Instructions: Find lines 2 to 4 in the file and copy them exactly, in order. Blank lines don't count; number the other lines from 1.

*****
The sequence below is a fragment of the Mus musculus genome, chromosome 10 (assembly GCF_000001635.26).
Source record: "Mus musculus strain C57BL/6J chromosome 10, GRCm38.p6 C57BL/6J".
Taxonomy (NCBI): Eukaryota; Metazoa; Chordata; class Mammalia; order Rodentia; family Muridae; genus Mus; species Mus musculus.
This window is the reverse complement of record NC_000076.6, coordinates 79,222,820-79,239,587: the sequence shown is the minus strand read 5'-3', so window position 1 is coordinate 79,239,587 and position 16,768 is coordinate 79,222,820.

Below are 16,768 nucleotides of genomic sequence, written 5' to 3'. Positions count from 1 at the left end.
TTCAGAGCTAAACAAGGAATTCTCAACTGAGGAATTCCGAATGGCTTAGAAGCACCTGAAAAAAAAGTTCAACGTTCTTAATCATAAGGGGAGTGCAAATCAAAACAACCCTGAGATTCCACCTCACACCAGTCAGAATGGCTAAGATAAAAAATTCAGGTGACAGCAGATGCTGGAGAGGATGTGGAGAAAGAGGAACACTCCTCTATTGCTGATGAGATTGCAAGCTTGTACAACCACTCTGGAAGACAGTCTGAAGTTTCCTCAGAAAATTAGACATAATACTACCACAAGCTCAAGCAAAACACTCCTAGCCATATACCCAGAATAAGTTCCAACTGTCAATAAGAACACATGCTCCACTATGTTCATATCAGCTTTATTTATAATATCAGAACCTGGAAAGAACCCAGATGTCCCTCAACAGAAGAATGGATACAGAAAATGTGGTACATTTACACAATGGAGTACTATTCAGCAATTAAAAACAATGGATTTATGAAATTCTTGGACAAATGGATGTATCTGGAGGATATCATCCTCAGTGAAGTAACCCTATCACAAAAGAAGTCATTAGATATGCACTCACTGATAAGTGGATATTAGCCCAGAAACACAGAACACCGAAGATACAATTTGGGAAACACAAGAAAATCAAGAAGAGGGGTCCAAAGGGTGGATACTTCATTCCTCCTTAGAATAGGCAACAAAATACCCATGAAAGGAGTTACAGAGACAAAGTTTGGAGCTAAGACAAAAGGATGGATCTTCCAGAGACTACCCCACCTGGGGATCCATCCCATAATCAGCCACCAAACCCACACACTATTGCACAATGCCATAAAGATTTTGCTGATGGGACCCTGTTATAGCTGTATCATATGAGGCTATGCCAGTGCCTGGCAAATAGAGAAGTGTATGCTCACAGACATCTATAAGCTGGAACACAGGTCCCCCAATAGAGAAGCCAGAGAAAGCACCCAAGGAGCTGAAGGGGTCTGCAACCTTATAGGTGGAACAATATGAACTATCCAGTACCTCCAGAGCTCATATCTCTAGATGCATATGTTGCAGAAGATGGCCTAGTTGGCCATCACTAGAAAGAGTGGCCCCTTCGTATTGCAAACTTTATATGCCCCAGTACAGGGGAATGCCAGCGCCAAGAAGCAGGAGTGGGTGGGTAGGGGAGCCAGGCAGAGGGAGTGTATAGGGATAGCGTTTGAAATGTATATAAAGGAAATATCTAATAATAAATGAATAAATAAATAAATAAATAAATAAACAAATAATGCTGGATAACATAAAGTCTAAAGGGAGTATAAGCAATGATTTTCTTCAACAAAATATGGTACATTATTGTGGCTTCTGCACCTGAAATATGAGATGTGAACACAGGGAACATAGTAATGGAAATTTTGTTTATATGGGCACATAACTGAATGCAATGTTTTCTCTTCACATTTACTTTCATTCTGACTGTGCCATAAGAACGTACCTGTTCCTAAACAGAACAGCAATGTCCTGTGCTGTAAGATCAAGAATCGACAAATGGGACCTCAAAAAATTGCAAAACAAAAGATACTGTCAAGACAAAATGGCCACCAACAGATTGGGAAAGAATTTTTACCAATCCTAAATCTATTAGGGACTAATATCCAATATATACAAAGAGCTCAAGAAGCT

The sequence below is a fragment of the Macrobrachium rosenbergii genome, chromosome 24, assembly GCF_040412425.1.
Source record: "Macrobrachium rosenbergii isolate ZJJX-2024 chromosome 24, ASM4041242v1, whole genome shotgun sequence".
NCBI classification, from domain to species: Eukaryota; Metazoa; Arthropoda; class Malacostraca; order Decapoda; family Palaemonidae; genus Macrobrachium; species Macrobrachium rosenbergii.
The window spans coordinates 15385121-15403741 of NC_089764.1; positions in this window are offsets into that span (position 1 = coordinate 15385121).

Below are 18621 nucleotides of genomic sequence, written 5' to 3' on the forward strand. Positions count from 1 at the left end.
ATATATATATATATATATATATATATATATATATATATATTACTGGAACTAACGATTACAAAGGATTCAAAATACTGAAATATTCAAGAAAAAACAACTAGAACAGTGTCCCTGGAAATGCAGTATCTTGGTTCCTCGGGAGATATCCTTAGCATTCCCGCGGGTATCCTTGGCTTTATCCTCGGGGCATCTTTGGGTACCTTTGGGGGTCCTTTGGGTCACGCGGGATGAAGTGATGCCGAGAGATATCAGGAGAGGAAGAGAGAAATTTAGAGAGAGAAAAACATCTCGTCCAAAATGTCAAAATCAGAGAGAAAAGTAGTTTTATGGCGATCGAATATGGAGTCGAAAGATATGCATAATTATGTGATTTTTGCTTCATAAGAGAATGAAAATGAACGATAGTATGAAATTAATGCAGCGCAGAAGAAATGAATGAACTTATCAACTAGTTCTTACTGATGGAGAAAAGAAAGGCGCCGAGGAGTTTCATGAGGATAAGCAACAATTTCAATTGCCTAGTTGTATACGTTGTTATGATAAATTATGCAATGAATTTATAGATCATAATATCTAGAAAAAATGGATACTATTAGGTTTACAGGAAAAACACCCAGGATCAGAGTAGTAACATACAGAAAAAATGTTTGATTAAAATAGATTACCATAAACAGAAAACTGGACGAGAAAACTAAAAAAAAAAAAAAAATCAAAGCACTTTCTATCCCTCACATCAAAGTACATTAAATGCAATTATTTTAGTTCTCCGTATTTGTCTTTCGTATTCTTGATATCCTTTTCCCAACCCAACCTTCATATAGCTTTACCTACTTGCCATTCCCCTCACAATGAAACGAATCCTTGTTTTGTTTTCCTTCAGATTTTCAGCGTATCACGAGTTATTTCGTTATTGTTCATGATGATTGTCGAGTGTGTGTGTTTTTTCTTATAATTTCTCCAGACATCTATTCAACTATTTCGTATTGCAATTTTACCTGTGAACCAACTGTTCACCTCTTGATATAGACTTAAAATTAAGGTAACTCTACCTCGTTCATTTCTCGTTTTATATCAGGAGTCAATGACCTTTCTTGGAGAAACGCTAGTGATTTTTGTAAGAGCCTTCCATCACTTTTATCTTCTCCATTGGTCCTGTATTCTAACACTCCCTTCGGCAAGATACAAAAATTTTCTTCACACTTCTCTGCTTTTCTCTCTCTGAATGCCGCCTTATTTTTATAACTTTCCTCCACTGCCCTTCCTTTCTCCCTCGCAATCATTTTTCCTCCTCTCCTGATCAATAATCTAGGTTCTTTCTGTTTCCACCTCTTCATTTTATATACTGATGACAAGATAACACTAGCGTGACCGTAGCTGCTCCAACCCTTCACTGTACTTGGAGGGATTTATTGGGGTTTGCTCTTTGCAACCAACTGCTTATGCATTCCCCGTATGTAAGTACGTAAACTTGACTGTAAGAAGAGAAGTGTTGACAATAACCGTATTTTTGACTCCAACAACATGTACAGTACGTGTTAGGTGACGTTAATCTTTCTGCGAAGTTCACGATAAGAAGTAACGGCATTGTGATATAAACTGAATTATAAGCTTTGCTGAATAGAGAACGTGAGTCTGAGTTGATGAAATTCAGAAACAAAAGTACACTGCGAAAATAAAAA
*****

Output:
Source record: "Mus musculus strain C57BL/6J chromosome 10, GRCm38.p6 C57BL/6J".
Taxonomy (NCBI): Eukaryota; Metazoa; Chordata; class Mammalia; order Rodentia; family Muridae; genus Mus; species Mus musculus.
This window is the reverse complement of record NC_000076.6, coordinates 79,222,820-79,239,587: the sequence shown is the minus strand read 5'-3', so window position 1 is coordinate 79,239,587 and position 16,768 is coordinate 79,222,820.